The Australasian New Car Assessment Programme (ANCAP) has awarded the all-new Toyota Corolla Hatchback with a five-star safety rating, applicable to all petrol and hybrid versions sold in Australia and New Zealand.

Among the standard safety features on all variants of the Corolla hatch are seven airbags (front, side, curtain and driver’s knee), autonomous emergency braking, lane keep assist and lane departure warning.

In the adult occupant protection category, the Corolla managed to score an impressive 36.60 out of 38 points (96%), with full points in the side impact and oblique pole tests (eight out of eight).

As for other individual tests, the model got 7.31 out of eight points in the frontal offset and 7.57 out of eight points in the full width frontal tests. ANCAP notes that the passenger compartment remained stable with ‘Good’ levels of protection for critical body areas of front passengers.

The autonomous emergency braking system also showed ‘Good’ performance in low-speed test scenarios typical of city driving, warranting a full score (four out of four) in AEB-City.

Moving on, the Corolla garnered 40.91 out of 49 points (83%) in child occupant protection, with a ‘Good’ score for protection offered to body regions of six- and 10-year-old dummies.

With many advance safety systems being fitted as standard, the hatchback scored well in the safety assist category with 9.90 out of 13 points (76%). Tests of the AEB system showed ‘Good’ performance in highway scenarios, with an ‘Adequate’ result given to lane support systems.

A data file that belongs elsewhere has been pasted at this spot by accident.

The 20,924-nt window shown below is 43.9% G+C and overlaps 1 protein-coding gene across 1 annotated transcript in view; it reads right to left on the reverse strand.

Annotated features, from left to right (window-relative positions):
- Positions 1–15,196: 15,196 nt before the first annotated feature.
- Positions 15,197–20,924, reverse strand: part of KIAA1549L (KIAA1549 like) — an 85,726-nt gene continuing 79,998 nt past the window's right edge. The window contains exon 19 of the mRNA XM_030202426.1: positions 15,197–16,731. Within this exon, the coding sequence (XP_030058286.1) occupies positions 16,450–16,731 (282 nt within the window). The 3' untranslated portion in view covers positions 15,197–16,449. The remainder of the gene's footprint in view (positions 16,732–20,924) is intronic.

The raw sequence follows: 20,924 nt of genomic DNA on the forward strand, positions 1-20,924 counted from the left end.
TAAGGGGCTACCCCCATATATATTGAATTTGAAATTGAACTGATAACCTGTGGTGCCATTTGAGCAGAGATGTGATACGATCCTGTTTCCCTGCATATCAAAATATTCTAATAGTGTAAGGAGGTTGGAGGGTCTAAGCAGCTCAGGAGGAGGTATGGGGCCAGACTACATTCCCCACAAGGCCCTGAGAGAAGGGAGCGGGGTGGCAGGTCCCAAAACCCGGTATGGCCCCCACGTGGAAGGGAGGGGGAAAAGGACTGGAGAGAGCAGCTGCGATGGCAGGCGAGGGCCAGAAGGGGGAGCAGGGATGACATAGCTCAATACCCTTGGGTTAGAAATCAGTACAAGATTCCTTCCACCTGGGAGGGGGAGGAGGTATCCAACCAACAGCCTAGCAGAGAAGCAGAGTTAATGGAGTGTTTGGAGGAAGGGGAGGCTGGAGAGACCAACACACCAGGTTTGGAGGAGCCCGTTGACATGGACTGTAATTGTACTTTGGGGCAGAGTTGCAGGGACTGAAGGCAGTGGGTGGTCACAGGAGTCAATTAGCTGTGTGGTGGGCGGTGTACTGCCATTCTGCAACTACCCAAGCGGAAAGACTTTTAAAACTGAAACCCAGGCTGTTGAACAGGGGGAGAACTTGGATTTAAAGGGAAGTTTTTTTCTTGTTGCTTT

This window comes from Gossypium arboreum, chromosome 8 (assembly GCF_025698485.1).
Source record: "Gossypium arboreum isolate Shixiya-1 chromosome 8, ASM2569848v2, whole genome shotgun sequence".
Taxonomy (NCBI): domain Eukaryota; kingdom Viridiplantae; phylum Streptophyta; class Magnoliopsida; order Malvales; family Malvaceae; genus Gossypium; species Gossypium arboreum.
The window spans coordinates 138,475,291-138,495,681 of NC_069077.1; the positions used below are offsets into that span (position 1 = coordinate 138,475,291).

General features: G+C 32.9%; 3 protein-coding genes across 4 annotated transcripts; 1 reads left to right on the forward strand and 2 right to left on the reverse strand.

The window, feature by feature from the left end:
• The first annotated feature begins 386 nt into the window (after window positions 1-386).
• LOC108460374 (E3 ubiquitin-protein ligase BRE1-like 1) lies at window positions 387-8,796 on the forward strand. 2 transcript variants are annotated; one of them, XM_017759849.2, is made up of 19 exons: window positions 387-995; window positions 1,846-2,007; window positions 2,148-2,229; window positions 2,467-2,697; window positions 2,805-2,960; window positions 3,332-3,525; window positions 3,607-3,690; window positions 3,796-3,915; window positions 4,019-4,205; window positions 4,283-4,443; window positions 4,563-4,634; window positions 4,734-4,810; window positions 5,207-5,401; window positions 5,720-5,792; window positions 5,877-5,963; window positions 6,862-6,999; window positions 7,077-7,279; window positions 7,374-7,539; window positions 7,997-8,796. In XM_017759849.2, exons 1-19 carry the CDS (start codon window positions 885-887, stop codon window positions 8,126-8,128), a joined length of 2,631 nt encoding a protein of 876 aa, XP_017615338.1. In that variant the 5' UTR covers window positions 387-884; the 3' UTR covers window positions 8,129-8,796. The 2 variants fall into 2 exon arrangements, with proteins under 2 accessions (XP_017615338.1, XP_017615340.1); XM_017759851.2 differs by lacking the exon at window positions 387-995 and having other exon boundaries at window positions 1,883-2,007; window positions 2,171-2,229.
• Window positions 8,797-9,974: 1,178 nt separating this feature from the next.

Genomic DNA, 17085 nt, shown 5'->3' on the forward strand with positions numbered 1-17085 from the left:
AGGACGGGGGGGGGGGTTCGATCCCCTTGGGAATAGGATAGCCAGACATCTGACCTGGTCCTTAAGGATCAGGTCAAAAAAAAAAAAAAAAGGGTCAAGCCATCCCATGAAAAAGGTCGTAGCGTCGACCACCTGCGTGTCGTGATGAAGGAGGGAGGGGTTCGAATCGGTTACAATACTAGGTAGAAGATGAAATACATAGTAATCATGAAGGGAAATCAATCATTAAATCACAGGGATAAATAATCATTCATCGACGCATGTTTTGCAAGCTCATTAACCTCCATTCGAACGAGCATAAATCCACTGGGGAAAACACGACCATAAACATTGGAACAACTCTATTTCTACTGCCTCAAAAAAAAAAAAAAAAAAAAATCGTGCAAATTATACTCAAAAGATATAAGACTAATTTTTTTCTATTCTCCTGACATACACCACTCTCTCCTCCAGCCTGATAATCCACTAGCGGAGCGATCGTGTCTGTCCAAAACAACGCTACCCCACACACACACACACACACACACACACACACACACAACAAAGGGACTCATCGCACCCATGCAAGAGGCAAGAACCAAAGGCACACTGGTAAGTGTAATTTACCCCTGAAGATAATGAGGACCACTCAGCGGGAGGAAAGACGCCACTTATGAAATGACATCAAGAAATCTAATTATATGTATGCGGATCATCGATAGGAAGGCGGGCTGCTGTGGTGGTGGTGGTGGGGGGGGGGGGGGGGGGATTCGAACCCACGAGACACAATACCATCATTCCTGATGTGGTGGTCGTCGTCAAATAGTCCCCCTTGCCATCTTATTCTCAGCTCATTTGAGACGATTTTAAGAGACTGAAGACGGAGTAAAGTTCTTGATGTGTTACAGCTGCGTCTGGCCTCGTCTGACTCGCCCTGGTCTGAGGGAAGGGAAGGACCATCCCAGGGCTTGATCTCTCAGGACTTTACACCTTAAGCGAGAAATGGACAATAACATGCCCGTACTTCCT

Finally, the vulnerable road user protection category, which analyses an impact with pedestrians, saw the Corolla receive 41.37 out of 48 points (86%). ANCAP praised the AEB system’s ability to detect pedestrians and cyclists in both daylight and night-time conditions. The car’s bonnet also provided mostly ‘Good’ or ‘Adequate’ protection to the head, with ‘Good’ results in upper and lower leg impacts.

“The safety improvements provided in this generation of the Corolla are a significant step forward. The Corolla is a trusted nameplate and Australia and New Zealand’s highest selling passenger car, so it is encouraging to see this affordable, volume-seller continue to achieve a high safety standard,” said ANCAP chief executive, James Goodwin.

“Mainstream models, like the Corolla, are now offering advanced speed assistance systems which can read road signs. These systems are the building blocks for automation, and convey the need for vehicle brands, regulators and infrastructure providers to work together to see safety and efficiency benefits realised,” he added.